“All Things'' is a ghostly and haunting, yet undeniably hopeful recounting of Annsofie’s personal journey with mental health. Following her debut single “Soft Dreams” (Nov. 12, ‘20) which similarly shines with perseverance and hope, Annsofie Salomon’s sophomore single displays her beautiful wavering voice complimented by divine organ and chaotic synthesizers—growing from sparse, dark and vulnerable, to powerful and triumphant.
Salomon introduces the story behind the song:
“When I was in my late twenties I found out that I have—and always have had—a few diagnoses. This new awakening shed a lot of light on memories from my childhood, teens and even adulthood, and it led to years of trying to fix myself with therapy and medication.
“When I turned 30 I was numb. My mind, which had always been in motion with too many impulses, was suddenly still. I was told that this reaction, feeling like a numb, medicated zombie, would pass. That feeling never came.
“I remember a specific autumn day when I was at the beach with my dog. Since my dog loves to swim, I have forced myself to become friends with the sea—the sounds, the smell and the feeling when overlooking it—but on this day, I couldn’t even hear the waves, I couldn’t catch any smells, I didn’t feel a thing. I was completely numb, and over the following days I said goodbye to Ritalin.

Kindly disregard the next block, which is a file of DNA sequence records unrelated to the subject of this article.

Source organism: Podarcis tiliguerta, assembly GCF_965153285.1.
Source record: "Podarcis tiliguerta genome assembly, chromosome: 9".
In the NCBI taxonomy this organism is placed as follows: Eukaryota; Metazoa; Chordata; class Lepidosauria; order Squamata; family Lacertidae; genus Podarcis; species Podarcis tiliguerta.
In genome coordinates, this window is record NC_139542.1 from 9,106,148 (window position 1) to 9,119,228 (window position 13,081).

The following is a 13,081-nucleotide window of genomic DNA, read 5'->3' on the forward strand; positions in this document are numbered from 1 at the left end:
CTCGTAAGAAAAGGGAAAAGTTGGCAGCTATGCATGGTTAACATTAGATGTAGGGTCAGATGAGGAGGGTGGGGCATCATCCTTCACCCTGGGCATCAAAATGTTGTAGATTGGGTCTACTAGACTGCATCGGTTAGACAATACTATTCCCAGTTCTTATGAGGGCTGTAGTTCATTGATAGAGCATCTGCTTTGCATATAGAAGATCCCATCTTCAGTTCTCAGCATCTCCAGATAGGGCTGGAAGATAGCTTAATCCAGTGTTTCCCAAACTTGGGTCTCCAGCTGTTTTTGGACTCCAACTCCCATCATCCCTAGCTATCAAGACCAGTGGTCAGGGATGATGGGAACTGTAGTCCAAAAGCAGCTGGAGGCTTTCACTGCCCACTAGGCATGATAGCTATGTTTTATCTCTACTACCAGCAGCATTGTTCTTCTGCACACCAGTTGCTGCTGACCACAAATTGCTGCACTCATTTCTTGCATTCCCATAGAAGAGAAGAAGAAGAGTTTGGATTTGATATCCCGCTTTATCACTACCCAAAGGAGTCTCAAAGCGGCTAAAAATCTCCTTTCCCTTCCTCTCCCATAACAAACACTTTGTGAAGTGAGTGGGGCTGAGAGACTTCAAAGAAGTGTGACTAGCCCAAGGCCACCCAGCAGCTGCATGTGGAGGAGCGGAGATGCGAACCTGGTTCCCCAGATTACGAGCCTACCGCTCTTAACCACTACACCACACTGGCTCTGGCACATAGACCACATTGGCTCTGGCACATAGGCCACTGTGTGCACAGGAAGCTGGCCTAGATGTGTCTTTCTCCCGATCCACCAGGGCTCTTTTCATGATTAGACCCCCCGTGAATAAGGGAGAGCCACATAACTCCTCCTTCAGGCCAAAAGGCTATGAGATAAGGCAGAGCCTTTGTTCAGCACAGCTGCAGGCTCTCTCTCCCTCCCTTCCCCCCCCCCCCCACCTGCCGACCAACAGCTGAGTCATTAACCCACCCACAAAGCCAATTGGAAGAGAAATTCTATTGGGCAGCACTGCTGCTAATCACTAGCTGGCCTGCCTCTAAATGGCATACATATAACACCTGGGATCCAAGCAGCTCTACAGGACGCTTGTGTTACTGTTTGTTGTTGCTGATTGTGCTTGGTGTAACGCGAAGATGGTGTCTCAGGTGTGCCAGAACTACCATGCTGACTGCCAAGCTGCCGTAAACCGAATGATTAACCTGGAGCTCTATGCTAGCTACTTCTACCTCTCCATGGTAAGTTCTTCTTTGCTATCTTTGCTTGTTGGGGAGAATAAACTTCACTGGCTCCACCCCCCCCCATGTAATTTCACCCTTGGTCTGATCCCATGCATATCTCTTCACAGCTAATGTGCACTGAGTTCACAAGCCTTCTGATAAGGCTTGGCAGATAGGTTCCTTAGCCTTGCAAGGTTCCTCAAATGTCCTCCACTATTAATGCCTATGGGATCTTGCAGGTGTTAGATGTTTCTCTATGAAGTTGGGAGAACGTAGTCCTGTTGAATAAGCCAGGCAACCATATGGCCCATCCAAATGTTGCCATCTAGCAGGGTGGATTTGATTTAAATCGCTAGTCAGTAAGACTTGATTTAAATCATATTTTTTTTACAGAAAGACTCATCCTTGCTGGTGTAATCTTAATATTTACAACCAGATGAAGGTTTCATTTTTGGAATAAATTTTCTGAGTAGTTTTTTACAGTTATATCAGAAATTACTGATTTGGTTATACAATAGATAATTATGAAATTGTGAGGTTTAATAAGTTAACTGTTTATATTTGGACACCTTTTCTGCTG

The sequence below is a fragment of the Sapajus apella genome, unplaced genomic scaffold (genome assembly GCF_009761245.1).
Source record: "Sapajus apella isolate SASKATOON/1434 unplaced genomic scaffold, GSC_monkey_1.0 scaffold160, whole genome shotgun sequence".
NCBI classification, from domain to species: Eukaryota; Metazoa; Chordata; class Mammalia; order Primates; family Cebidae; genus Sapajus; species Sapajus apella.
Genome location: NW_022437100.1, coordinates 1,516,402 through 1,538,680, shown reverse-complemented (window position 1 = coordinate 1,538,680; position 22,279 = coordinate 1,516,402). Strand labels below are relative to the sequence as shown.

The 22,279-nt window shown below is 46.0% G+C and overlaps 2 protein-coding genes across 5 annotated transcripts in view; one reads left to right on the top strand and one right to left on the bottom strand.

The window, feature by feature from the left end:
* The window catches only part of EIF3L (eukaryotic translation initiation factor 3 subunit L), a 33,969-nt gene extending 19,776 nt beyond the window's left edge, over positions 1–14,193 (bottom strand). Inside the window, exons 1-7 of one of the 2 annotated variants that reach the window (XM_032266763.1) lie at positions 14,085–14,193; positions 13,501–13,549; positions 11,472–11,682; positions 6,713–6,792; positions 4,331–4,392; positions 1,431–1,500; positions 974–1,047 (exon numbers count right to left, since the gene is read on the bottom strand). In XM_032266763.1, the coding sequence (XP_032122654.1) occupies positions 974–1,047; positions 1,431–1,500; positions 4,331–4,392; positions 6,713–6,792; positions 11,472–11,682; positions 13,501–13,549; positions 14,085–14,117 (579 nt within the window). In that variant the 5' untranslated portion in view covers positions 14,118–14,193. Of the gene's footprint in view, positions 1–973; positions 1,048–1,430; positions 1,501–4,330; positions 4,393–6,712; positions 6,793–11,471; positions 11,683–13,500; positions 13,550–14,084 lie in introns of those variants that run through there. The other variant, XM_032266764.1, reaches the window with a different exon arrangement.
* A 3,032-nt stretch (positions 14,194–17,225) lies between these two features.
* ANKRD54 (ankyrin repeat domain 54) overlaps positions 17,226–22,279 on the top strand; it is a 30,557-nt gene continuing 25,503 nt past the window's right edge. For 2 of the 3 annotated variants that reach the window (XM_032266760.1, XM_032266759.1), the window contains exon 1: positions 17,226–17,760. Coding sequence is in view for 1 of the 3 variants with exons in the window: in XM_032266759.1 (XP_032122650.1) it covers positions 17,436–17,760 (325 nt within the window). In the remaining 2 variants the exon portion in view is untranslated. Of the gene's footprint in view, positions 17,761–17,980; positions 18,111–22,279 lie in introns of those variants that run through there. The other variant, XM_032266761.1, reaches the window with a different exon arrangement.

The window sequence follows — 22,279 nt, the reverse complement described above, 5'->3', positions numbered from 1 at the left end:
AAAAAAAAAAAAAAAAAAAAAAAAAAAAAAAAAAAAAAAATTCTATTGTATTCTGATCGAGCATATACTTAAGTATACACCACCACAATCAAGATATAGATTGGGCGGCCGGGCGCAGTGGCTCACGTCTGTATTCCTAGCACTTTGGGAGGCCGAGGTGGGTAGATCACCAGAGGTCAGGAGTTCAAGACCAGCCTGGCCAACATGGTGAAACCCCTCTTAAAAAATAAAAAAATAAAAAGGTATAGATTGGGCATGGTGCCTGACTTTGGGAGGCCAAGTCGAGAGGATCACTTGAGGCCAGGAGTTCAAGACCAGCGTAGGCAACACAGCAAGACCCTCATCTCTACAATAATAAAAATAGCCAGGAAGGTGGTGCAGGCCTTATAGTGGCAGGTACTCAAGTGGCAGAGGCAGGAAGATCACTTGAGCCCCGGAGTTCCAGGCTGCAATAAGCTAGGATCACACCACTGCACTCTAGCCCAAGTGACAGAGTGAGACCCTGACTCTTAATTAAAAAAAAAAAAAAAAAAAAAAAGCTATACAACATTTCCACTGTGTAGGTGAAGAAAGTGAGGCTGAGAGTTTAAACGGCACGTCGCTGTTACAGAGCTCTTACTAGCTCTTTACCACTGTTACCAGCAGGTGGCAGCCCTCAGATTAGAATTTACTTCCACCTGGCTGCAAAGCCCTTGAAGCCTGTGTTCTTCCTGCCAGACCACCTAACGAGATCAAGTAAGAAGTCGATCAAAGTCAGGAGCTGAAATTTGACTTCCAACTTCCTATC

“I felt like I was coming out of a coma. I welcomed back the noise in my head—the constant inside banging, the impulses—but I also welcomed back my friend, the sea—the smell of the ocean and the sound of the waves. I welcomed back never feeling really still again, but at least feeling something.”
We can recognize the arc of Salomon’s story clearly in “All Things”. The first half of the song is sparsely arranged and devoid of percussion, leaving Salomon’s wavering voice alone and distant in an empty soundscape. Halfway through however, the drums come powerfully in, mirroring her experience of feeling the power of the ocean once again. Yet, amidst the song’s newfound energy is also a subtle hint of instability, as synthesizers chaotically and unpredictably cut in and out; hinting towards Salomon’s final statement about the song:
“‘All Things’ is not a song to advocate for throwing medication in the toilet. I might one day need my medication again, but for now, I found, I need the noises more.”